Post Brexit Defence Needs

F35A

 

The UK’s most urgent need is to defend it’s new trade routes when it signs new agreements (FTAs) Free Trade Agreements with countries across the world.  Many countries have indicated that they want to set up new FTAs with the UK just as soon as we have left the European Union.  That said, we already trade with a lot of these countries, through the EU Customs Union agreements.  As a result our trade routes with those countries may already have sufficient protection from either our own forces or those of a friendly neighbouring state.

We have a much depleted military in terms of manpower, equipment and machines, although some of the machinery is the best we could buy at the time.  The RAF is relying on the Eurofighter Typhoon currently as it’s front-line fighter and will be joined by the F35B soon.  The Royal Navy with it’s two QE Class aircraft carriers will not be fitted with CATOBAR as first planned because of cost restraints, so the more efficient and faster F-35C Lightning was cancelled resorting to the cheaper and less effective ski-jump for VSTOL aircraft tested in-service on the through-deck carriers used until recently.  The various Army regiments and Royal Marines are using a variety of older and new equipment which requires arduous training and maintenance.  There is a need for a tri-service communications and battlefield/sea area vision system which will give all commanders instant exposure to on-going events during conflicts.

Above all, we need to have at our disposal expeditionary forces in sufficient numbers and with more than adequate, fully serviced machinery, aircraft and ships based in more appropriate areas of our trading spheres.

Some stores are located in ready-use locations for use by expeditionary forces and have been used in the past; Ascension Islands, Diego Garcia, Australia and New Zealand, Falkland Islands, Caribbean, Cyprus, Oman, Bahrain,  Kuwait, Malaysia, Brunei, to name but a few.  What is important is where we base our ships, aircraft and manpower.  Gone are the days where it took a few weeks for any conflict to be even recognised; nowadays, conflicts can be started and finished within hours or a couple of days.  Electronics and highly sophisticated weaponry and detection systems have altered the way the world engages in conflicts.  Yes, there are still poorer factions who can still be dangerous; terrorism and pirates have proven their points in recent months and years.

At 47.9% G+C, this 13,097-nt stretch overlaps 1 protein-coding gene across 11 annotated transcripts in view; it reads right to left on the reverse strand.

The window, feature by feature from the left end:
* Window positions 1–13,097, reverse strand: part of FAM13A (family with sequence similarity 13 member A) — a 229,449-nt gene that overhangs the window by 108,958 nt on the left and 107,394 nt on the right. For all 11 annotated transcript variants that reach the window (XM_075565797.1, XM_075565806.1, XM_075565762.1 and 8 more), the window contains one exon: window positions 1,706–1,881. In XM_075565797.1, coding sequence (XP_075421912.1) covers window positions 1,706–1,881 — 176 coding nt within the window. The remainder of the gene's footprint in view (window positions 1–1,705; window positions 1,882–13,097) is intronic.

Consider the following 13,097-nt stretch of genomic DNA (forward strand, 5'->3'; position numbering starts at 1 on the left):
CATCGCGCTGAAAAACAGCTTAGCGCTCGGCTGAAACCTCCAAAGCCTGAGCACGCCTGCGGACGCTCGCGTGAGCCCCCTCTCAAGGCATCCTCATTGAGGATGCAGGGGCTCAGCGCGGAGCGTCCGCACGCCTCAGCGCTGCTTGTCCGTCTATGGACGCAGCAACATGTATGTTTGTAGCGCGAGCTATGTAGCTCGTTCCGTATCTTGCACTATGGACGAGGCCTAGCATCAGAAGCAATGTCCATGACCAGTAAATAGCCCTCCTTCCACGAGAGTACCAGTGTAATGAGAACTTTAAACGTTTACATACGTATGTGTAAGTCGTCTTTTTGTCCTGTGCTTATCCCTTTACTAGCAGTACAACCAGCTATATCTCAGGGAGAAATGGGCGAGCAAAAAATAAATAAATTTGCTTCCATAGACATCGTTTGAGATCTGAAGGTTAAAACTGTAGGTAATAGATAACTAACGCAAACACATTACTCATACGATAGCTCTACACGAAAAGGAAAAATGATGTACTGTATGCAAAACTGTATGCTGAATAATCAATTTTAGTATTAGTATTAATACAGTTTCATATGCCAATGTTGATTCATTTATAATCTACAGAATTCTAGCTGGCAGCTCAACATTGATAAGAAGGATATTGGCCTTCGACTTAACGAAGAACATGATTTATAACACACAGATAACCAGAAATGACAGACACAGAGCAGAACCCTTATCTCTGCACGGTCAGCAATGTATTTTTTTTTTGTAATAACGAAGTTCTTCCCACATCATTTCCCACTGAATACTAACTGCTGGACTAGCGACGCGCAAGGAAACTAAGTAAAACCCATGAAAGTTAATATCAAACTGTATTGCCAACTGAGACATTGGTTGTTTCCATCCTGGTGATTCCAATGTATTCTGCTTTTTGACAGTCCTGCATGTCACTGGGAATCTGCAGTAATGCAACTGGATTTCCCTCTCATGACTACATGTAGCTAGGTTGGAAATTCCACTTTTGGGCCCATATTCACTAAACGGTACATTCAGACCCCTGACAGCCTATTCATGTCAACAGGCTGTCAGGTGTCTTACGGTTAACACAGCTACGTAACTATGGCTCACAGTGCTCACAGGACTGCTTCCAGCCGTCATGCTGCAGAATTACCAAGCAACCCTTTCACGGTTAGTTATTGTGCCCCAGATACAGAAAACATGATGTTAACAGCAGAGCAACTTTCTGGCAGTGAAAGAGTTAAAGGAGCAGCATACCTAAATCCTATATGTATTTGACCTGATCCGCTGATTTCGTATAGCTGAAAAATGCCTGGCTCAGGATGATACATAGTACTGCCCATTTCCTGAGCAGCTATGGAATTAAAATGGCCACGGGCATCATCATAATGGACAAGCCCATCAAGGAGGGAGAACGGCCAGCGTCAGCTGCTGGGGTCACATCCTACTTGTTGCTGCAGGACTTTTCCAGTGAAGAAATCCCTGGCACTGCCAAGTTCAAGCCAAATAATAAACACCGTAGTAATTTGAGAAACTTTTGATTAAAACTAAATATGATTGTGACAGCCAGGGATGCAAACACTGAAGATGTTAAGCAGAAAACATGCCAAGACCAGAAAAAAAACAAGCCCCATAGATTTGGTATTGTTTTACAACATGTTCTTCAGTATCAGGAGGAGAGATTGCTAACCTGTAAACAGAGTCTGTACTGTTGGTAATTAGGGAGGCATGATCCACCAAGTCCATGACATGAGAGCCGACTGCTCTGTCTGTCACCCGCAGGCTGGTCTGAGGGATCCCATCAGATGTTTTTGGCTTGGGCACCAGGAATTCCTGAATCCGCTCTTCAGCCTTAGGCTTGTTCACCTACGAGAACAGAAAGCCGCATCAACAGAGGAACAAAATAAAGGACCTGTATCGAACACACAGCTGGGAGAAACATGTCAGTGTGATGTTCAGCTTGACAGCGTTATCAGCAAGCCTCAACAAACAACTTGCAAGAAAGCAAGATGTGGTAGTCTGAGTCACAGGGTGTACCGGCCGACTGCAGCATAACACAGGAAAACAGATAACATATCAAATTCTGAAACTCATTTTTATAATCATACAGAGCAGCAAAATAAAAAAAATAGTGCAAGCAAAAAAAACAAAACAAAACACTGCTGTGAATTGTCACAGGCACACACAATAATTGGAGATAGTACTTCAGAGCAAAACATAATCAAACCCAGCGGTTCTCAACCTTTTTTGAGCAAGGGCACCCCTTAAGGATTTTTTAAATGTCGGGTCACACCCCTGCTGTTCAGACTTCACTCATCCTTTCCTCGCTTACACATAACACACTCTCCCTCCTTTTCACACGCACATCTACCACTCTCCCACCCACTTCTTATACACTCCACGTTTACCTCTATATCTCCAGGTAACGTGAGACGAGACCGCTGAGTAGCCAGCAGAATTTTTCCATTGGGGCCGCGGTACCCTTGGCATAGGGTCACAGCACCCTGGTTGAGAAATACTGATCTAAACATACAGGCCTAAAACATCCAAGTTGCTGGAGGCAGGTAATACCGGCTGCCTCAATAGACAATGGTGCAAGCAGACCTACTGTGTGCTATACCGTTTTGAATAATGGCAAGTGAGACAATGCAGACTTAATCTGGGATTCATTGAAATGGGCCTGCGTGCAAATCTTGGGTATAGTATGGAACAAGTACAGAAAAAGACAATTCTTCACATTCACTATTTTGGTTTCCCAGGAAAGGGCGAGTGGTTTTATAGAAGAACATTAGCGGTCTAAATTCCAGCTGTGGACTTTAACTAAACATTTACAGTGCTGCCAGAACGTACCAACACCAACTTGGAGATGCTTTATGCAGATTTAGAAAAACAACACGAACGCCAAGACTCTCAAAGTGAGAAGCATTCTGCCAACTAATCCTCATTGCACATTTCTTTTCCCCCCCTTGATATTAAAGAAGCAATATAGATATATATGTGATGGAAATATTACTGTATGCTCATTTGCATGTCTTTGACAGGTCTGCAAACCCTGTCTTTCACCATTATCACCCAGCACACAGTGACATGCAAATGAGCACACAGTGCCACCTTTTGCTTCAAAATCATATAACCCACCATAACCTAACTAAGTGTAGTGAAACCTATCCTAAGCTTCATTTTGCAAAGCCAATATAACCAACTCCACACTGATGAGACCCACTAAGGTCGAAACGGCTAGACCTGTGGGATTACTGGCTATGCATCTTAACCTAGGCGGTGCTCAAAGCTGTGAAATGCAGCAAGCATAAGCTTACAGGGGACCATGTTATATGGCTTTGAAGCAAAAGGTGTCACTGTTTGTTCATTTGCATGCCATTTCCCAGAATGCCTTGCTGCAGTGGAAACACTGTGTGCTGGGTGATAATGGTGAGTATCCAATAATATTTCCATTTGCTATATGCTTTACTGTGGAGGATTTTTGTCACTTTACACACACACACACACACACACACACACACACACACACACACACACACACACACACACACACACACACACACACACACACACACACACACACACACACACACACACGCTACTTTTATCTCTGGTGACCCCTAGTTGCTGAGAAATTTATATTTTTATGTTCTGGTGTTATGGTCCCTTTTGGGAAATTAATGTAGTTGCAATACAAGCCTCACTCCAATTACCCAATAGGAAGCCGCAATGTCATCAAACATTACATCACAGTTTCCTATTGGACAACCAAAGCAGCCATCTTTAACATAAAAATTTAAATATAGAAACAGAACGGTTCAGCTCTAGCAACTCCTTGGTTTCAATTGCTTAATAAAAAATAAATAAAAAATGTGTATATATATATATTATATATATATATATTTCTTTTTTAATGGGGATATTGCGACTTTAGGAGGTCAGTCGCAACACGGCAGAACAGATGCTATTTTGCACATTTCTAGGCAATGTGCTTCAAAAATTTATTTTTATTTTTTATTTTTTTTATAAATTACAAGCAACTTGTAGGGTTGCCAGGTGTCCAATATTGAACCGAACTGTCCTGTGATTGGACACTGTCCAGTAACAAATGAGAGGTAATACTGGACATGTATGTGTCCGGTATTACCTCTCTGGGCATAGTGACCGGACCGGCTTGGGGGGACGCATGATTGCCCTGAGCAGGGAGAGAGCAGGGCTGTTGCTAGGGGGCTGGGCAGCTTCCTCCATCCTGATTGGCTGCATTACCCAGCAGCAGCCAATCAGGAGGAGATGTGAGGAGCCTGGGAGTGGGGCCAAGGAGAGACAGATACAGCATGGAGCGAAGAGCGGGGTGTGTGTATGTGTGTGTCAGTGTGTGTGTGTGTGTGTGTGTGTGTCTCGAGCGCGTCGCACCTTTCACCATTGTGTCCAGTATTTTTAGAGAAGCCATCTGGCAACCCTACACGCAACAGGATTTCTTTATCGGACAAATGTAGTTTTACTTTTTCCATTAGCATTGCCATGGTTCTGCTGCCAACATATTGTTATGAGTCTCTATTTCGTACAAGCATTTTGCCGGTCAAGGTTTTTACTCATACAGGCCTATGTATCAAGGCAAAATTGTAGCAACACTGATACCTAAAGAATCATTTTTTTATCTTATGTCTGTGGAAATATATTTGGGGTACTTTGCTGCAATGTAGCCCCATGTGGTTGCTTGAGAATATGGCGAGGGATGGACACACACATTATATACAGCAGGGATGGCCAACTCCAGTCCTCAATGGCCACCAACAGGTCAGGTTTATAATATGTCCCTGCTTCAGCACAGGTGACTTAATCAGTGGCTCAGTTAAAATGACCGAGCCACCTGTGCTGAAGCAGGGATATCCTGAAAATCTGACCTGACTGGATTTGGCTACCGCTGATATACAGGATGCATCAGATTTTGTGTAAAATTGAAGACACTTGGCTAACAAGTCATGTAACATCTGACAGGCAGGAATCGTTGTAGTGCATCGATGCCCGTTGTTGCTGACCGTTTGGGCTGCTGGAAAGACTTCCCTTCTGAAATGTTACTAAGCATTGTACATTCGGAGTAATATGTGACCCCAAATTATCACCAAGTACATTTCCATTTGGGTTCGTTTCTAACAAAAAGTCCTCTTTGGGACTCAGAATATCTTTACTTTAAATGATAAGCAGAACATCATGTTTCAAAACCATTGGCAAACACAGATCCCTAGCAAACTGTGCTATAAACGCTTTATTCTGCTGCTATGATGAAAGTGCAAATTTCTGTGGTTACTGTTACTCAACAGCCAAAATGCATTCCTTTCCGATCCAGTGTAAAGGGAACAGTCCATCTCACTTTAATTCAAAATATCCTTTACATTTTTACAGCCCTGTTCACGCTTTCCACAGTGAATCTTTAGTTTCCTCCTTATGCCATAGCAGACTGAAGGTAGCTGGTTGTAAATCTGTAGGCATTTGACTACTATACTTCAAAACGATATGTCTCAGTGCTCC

It is time to cut to the chase.  All of this costs money and where is the extra cash going to come from to ensure that Britain is not only successful in the market place but is prepared to defend herself and her trading partners against all attack?  That is for the government of the day to decide, but decide they must.  I have already suggested that the Foreign Aid budget, the Act and the ring-fencing should be scrapped – that’s £80 billion every year.  We could also afford to lose Trident submarines; they are a costly, unwanted form of defence which encourages other mighty nations to arm with similar ICBM submarines.  We are committed to reducing ICBM nuclear weapons and should show the rest of the world we stand by our word.  Saving enormous amounts of money on building the submarines and weapons, where we could invest smaller amounts on our nuclear driven submarines instead, still based at HM Naval Base Clyde in Scotland.

 

By: John Colclough – 16/06/2017
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